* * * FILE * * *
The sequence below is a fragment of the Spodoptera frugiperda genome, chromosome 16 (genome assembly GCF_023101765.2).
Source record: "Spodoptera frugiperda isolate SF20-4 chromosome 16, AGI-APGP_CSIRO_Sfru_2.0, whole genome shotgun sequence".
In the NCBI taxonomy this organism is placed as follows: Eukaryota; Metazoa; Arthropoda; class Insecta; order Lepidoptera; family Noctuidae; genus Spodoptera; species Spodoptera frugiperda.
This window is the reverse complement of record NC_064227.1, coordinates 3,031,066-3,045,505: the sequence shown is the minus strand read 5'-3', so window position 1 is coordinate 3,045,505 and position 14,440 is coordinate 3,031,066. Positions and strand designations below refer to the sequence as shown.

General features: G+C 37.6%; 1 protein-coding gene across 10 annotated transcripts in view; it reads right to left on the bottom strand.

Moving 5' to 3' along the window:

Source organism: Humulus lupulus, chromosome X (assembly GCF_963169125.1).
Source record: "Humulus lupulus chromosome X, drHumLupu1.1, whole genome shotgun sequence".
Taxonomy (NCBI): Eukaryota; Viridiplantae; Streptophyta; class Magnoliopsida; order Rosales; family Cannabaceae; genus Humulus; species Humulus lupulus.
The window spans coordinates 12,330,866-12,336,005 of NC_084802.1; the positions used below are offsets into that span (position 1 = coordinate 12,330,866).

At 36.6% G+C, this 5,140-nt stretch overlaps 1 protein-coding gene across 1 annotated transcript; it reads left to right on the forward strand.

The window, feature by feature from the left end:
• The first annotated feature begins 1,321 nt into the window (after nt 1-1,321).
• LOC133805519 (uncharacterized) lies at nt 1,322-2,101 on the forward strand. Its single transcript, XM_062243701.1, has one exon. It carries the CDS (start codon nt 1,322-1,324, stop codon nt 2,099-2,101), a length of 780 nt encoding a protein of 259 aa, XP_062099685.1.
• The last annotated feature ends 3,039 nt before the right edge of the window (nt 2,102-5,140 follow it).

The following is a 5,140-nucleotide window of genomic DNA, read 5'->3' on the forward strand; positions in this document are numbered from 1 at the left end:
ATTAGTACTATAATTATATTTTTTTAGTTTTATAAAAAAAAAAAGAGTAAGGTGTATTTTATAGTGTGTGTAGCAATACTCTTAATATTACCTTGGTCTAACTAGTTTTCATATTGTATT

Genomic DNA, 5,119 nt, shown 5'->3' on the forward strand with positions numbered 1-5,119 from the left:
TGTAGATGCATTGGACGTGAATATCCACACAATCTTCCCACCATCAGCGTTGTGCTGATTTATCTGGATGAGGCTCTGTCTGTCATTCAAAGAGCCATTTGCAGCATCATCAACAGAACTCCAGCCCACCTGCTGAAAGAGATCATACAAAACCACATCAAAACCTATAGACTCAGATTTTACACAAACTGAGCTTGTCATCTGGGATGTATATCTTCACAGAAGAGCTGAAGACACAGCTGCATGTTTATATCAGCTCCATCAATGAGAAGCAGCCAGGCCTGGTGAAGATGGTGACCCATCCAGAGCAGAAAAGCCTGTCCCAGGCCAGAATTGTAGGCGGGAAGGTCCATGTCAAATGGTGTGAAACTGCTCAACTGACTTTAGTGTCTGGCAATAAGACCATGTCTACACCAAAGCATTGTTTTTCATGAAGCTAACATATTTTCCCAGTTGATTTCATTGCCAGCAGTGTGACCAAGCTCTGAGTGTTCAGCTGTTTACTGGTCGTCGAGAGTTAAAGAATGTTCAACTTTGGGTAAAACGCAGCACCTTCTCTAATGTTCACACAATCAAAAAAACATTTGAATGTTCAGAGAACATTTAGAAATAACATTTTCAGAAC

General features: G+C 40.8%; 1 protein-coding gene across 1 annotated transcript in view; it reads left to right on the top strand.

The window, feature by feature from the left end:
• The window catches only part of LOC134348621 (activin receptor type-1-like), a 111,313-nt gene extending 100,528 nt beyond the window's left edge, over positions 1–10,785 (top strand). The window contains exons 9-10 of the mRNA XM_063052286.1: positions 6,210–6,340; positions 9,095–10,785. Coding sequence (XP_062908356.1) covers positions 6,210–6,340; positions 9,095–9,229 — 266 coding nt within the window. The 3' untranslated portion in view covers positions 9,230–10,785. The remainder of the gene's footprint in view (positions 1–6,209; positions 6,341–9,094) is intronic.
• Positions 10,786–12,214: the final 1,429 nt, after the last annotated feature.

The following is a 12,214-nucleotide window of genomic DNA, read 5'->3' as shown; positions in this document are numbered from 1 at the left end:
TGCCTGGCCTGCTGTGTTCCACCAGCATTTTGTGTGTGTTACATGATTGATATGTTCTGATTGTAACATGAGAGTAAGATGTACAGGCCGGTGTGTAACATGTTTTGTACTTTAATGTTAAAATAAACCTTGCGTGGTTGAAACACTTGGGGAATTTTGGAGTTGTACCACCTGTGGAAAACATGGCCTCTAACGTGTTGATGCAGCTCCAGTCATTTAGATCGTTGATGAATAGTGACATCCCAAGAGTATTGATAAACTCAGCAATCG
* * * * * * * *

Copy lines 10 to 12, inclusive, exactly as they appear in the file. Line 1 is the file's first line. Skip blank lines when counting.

The window spans coordinates 12,330,866-12,336,005 of NC_084802.1; the positions used below are offsets into that span (position 1 = coordinate 12,330,866).

At 36.6% G+C, this 5,140-nt stretch overlaps 1 protein-coding gene across 1 annotated transcript; it reads left to right on the forward strand.

The window, feature by feature from the left end: